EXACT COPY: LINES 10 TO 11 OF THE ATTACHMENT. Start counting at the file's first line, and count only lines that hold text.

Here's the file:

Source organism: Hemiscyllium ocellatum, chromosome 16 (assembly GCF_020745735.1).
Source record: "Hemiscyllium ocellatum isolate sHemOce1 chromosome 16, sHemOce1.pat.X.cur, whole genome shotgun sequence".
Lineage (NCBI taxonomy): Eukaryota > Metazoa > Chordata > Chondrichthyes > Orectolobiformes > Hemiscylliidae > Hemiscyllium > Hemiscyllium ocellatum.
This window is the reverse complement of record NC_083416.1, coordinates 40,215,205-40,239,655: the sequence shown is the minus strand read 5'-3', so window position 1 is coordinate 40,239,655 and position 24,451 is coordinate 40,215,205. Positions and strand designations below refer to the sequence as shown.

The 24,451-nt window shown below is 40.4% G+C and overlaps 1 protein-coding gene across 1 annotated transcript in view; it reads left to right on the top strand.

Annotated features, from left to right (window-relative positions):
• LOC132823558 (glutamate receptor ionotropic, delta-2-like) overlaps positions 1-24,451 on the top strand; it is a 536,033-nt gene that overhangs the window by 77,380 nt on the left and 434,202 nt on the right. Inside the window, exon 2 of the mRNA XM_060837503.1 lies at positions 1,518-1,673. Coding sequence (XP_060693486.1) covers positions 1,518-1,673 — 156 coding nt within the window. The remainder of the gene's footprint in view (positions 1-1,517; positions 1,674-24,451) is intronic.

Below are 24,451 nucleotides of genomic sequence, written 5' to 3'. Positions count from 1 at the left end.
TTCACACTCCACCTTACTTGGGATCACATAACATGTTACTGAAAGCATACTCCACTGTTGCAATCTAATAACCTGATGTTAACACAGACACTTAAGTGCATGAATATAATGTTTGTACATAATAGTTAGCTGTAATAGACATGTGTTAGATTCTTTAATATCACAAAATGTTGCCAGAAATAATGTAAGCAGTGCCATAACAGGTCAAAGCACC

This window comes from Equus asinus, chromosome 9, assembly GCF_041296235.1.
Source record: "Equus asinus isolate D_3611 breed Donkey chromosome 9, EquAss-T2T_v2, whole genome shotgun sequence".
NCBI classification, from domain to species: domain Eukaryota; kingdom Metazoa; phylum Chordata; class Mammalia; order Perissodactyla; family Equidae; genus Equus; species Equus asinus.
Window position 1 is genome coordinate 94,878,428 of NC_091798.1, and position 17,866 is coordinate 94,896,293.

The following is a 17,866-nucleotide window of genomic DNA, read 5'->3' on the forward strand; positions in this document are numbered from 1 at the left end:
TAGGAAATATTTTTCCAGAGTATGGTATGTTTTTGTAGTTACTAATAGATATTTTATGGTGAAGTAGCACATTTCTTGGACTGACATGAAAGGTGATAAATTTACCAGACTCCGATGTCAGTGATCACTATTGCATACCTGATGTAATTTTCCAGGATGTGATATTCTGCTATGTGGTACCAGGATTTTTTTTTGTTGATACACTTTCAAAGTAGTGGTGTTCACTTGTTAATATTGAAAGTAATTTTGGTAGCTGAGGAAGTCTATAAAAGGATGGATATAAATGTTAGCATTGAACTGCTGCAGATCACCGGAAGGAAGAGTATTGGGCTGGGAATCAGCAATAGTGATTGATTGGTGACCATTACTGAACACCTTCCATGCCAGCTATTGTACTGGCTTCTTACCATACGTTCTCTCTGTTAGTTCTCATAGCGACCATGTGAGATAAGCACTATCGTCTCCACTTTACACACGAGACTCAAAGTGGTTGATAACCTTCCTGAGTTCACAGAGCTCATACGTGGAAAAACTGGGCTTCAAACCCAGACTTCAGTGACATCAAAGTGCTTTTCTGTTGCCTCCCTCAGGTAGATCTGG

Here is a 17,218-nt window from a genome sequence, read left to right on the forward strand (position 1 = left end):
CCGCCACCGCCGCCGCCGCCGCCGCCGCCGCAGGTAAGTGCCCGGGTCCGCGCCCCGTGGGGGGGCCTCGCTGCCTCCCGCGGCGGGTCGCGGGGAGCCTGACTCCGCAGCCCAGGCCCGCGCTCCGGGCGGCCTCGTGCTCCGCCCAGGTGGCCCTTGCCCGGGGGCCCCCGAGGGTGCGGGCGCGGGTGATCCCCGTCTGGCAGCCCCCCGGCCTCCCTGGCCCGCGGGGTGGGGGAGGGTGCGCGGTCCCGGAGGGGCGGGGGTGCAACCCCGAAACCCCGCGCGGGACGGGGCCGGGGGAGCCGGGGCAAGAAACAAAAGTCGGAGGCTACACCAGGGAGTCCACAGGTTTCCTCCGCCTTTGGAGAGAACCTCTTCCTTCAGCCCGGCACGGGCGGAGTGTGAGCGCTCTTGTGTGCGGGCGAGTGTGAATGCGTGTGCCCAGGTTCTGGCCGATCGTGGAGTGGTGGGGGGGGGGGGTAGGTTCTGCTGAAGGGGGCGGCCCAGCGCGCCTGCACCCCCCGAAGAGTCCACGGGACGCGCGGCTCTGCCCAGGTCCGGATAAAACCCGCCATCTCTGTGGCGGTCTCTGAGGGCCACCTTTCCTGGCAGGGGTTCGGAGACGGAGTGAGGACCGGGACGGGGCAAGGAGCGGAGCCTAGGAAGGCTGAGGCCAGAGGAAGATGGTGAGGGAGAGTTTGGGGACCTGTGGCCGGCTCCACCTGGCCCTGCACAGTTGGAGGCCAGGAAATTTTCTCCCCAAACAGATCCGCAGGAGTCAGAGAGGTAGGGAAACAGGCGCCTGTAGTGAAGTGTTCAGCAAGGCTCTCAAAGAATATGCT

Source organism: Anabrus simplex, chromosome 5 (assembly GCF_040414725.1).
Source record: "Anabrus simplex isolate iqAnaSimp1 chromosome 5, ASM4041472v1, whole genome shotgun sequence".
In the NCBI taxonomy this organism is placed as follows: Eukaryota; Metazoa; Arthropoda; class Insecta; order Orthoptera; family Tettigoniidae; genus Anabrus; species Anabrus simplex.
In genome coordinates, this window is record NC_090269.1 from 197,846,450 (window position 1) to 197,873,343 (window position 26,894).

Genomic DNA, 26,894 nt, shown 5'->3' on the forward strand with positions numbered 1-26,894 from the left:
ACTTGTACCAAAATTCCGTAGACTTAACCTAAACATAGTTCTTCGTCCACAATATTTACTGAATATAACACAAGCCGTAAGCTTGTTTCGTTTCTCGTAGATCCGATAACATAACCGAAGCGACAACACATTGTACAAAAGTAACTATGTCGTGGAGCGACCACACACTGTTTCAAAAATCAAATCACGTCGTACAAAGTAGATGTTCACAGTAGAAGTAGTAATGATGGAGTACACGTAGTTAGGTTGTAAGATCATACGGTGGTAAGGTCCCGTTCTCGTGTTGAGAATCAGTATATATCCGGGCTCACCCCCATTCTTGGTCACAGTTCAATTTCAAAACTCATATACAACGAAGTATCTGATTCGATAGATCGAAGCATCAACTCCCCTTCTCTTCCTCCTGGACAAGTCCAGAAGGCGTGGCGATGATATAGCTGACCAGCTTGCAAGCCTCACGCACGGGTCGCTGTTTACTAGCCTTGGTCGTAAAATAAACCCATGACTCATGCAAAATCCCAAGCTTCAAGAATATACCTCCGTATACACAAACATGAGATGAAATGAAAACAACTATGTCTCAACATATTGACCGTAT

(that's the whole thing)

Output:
This window comes from Equus asinus, chromosome 9, assembly GCF_041296235.1.
Source record: "Equus asinus isolate D_3611 breed Donkey chromosome 9, EquAss-T2T_v2, whole genome shotgun sequence".